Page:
Book Review: My Life As A Russian Novel

Travel Books & Movies — By on August 10, 2010 at 3:00 pm

My Life As A Russian Novel

by Emmanuel Carrere

Metropolitan Books, Available August 3rd

Review by Richelle Zakrzewski

Bookstores across the nation have their work cut out for them in finding a shelf for Emmanuel Carrere’s complex book My Life as a Russian Novel.  The book may tout itself as a memoir, but the work is so much more complicated than that. I would describe it as a work of suspense, travel narrative, historical documentary, and erotic love tale. It takes a talented writer to combine so many diverse elements into one book, yet Carrere carries off this feat seamlessly.

The book was essentially four mini plots rolled into one.  The memoir begins with Carrere’s work on a film project in Kotelnich. The project is of interest to him because, like the prisoner being released after disappearing in 1944, his own grandfather mysteriously vanished many years before, and he is desperate to come to terms with his Russian heritage. Complicating his work in Kotelnich, a small town 500 miles northeast of Moscow, is his budding relationship with Sophie, a woman he met two weeks before the project commenced. It is through his musings about this relationship that Carrere’s true character is revealed. Not only is he getting to know his native culture, but he is also getting to know a woman with whom he has very little in common, yet finds parallels with his grandfather, Georges.

A curve ball was thrown the reader’s way when Carrere’s erotic love story to Sophie was revealed. As an attempt to bring their relationship to a new level, Carrere had written a suspenseful story for her to be published in Le Monde. The story was strangely interactive, drawing in passengers on the train from La Rochelle to Paris on the day of publication. I must admit that the story was much too vulgar for my delicate sensibilities, yet it was like the metaphorical car crash that one just couldn’t look away from.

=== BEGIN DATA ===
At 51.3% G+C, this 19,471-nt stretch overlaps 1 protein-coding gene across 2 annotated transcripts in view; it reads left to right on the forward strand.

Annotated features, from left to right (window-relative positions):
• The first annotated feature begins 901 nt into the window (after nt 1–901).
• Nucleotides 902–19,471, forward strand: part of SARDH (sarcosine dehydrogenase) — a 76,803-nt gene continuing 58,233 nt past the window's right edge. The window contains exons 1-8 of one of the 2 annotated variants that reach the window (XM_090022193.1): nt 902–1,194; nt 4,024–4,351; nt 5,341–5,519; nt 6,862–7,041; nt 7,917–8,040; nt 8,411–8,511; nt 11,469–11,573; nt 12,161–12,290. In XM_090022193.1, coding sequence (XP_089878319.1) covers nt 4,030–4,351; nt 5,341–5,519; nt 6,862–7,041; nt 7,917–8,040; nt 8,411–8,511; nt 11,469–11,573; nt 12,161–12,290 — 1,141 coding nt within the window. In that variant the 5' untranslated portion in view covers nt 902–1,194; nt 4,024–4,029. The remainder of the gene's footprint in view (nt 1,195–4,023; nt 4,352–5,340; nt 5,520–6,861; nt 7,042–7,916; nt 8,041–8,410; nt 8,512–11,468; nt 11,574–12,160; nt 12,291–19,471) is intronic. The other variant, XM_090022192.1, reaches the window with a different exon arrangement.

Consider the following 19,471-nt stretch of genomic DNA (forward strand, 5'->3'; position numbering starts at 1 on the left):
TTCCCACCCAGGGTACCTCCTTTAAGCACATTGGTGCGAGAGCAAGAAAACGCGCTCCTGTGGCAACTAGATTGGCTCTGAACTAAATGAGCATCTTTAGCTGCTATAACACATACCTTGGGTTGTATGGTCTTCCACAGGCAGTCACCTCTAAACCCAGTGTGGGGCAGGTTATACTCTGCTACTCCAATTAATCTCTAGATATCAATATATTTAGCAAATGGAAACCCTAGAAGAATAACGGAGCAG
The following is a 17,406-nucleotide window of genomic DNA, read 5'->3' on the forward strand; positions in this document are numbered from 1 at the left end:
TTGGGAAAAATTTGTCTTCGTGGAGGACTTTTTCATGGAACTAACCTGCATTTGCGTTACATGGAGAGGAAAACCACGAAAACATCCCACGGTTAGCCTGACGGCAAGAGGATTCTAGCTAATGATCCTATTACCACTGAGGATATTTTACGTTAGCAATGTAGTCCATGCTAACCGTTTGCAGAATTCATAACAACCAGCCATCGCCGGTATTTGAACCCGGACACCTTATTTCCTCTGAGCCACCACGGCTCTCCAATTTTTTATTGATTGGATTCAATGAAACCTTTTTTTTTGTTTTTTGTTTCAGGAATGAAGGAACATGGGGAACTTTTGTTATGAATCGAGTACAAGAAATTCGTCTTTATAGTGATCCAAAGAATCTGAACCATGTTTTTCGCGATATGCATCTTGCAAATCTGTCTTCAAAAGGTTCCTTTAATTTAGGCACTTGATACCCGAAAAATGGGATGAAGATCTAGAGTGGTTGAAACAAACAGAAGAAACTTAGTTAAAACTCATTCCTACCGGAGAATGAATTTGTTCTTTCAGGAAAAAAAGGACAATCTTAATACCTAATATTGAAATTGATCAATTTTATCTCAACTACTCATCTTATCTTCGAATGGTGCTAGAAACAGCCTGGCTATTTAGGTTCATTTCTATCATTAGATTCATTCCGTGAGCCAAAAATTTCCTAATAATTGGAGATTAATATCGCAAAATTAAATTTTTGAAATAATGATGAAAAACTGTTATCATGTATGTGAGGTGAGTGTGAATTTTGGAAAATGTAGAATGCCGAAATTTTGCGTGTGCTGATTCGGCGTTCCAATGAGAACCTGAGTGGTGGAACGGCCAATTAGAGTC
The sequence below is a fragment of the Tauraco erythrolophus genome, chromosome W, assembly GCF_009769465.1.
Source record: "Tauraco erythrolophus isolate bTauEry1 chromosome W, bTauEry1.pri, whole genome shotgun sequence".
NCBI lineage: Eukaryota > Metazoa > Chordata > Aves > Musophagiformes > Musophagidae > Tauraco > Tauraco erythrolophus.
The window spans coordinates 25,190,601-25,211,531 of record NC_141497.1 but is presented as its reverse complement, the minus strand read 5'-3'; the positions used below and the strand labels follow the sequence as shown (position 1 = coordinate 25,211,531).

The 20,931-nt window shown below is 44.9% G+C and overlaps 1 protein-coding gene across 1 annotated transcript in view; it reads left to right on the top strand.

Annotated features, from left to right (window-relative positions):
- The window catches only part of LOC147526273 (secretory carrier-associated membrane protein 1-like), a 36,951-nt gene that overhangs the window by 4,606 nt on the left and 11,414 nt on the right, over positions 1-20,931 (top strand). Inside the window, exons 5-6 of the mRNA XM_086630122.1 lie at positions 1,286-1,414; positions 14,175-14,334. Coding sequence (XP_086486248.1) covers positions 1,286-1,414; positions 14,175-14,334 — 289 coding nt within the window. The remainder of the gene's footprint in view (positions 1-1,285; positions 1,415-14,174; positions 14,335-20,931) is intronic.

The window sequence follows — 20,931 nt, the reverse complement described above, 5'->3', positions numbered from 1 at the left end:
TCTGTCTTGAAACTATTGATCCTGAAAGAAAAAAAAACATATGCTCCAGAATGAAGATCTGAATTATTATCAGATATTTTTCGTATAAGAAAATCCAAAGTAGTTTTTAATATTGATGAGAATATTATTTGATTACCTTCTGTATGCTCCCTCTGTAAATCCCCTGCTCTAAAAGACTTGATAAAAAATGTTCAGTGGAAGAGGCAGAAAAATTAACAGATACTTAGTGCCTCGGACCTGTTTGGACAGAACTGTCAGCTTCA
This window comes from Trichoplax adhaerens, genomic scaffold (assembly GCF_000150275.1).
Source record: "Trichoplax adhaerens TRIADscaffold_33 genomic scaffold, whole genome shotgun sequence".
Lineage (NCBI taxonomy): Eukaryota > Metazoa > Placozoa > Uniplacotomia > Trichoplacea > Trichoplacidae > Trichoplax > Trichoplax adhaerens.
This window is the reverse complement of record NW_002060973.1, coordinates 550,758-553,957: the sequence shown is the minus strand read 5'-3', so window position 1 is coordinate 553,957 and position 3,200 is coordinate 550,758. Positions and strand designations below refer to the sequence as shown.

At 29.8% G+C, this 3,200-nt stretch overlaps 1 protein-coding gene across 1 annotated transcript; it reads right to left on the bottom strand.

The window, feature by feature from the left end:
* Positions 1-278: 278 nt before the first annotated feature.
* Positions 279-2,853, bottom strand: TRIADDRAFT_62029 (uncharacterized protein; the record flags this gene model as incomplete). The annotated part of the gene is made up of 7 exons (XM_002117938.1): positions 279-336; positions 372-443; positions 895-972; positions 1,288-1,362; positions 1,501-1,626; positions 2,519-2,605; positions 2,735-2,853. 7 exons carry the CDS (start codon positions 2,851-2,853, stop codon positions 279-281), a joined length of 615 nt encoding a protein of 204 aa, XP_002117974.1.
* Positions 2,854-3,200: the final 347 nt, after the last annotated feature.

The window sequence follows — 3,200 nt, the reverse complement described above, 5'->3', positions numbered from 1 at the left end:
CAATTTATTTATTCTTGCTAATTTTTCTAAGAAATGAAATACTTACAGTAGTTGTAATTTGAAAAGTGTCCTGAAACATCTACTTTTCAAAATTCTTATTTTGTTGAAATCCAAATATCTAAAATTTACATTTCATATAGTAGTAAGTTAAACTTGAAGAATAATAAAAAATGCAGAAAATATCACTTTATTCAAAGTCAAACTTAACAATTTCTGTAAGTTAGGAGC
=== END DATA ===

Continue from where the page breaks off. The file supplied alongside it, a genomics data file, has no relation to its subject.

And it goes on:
Throughout the book Carrere reveals himself as a complicated person full of anxieties that disrupt his life. Perhaps that was the only unifying factor between the many variances in the plot. Had the book focused on just one topic, like the film project in Kotelnich or his quest to uncover the truth about his missing grandfather, it would have been much easier to hone in on the theme or importance of the work. I wondered what his purpose for writing the book was, what he was trying to reveal about himself, and why did he combine so many difficult elements into one. My curiosity was piqued when he wrote about the characters he encountered in Kotelnich and the details he knew about his grandfather’s life in Berlin and Paris, but I lost interest when reading about his relationship with Sophie. The writing was excellent, but I was still disappointed with this book, rating it three stars.

If you’re looking for a true travel narrative, this definitely isn’t the book for you. However, if you’re looking for a multifaceted story about the inner workings of an even more complicated man who is on a quest to uncover his family roots, then this just might be the book for you. Carrere’s writing is at once provocative and suspenseful, quickly making the reader concerned about his strange tale. Fellow Lost Girls will certainly appreciate that.

Read more of Richelle’s work at The Fashion Vagabond

And read more about Carrere’s My Life As A Russian Novel here. Available August 2010!